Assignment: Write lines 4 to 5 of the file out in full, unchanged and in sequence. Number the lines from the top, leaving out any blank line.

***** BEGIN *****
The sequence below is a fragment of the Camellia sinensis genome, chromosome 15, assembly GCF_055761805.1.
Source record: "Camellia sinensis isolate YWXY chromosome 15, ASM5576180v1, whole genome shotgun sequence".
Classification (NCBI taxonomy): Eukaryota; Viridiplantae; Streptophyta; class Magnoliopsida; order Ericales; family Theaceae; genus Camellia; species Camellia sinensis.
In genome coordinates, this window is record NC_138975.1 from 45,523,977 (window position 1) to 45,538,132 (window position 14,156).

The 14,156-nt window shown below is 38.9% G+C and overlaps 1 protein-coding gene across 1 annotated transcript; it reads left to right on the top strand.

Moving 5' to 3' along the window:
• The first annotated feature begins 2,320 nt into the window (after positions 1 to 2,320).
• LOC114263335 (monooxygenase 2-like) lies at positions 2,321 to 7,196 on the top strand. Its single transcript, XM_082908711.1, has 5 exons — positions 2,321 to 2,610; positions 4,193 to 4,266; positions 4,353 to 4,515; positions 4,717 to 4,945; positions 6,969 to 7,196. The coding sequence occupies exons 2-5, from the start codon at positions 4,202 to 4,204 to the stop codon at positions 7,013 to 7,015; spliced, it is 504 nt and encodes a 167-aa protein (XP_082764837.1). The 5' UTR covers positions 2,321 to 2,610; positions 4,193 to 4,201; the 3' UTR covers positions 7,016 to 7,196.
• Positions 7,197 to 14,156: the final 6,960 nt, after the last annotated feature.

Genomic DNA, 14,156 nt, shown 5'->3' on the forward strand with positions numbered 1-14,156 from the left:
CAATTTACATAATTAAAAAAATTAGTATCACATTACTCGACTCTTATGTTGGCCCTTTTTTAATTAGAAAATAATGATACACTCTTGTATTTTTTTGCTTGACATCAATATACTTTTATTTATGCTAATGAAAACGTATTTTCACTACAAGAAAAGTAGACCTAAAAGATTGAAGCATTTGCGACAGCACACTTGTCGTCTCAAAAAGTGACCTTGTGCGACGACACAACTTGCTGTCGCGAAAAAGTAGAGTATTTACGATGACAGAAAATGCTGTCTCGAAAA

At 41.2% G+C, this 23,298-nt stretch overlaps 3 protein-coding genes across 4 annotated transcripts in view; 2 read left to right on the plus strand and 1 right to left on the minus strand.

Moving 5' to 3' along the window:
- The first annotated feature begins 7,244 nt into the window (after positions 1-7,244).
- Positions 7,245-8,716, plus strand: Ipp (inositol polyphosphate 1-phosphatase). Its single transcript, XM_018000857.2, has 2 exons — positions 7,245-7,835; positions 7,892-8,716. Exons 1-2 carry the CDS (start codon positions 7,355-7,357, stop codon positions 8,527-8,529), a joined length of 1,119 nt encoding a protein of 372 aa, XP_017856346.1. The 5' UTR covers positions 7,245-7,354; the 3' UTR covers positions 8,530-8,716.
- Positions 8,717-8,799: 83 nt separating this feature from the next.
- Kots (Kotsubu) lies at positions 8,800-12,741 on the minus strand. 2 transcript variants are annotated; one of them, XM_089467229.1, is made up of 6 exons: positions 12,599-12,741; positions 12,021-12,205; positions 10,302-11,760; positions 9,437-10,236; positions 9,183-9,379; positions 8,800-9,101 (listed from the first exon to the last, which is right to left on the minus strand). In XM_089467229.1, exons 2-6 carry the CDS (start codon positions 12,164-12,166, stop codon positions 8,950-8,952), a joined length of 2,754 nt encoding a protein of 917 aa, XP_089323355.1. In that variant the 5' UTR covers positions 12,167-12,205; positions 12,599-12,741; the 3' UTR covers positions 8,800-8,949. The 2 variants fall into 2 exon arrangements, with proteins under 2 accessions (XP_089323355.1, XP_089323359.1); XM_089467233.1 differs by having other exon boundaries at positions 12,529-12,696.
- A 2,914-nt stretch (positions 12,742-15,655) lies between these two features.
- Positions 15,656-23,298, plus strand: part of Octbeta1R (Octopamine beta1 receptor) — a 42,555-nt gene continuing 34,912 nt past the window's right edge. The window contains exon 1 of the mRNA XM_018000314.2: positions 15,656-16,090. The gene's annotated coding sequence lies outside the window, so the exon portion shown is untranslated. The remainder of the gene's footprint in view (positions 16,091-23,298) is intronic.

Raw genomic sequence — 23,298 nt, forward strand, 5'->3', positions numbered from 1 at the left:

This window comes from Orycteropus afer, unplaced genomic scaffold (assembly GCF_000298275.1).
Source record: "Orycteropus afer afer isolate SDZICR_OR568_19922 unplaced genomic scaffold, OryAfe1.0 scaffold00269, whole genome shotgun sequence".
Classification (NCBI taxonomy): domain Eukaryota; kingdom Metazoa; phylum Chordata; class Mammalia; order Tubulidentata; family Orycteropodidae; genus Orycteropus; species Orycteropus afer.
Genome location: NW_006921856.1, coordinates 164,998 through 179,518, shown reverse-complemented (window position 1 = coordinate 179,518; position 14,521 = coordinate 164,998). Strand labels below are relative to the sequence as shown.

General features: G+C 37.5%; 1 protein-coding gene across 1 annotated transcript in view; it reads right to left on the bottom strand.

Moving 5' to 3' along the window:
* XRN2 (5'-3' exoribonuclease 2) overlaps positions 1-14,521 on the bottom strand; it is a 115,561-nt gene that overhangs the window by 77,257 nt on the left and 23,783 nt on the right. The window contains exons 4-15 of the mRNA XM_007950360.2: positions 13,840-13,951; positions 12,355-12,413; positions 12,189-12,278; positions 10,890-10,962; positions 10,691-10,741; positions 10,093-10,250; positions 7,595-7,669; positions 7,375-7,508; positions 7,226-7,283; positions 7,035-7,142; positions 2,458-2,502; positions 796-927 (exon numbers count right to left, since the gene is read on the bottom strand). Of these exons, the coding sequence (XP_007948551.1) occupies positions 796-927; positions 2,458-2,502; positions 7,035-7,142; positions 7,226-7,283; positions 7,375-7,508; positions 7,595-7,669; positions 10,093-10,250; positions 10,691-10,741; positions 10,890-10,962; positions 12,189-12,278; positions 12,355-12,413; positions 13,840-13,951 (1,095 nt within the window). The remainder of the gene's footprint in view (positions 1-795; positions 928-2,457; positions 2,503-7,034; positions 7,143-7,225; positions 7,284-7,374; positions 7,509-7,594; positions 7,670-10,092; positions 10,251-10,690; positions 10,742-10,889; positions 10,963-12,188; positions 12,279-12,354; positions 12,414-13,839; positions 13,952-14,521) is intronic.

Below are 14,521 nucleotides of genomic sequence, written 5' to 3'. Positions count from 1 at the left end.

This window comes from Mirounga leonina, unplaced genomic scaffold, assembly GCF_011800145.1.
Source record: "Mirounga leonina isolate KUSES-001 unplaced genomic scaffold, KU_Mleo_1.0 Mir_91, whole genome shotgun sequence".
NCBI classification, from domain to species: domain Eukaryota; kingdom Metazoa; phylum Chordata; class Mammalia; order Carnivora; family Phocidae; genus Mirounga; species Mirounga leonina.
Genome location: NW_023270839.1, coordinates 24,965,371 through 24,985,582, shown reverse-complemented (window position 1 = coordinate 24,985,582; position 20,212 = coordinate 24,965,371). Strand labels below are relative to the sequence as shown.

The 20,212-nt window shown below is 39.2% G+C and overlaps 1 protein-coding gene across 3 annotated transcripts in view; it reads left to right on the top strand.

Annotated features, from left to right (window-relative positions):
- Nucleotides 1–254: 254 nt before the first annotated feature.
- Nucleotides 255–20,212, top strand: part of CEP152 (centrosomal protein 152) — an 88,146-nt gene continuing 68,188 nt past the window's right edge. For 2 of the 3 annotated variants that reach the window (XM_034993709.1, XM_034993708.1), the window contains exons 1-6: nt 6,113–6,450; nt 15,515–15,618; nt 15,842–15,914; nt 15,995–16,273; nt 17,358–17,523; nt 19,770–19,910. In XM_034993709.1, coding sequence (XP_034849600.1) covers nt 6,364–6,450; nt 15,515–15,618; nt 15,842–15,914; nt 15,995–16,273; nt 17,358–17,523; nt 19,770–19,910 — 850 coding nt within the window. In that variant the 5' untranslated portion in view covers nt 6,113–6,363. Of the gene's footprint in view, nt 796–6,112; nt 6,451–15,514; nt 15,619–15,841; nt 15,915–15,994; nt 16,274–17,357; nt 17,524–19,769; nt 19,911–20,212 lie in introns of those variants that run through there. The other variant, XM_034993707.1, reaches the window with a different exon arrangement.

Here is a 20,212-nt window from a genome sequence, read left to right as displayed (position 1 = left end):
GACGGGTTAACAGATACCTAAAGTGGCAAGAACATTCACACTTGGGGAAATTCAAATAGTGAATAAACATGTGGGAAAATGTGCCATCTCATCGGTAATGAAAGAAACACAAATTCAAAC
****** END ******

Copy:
In genome coordinates, this window is record NC_138975.1 from 45,523,977 (window position 1) to 45,538,132 (window position 14,156).

The 14,156-nt window shown below is 38.9% G+C and overlaps 1 protein-coding gene across 1 annotated transcript; it reads left to right on the top strand.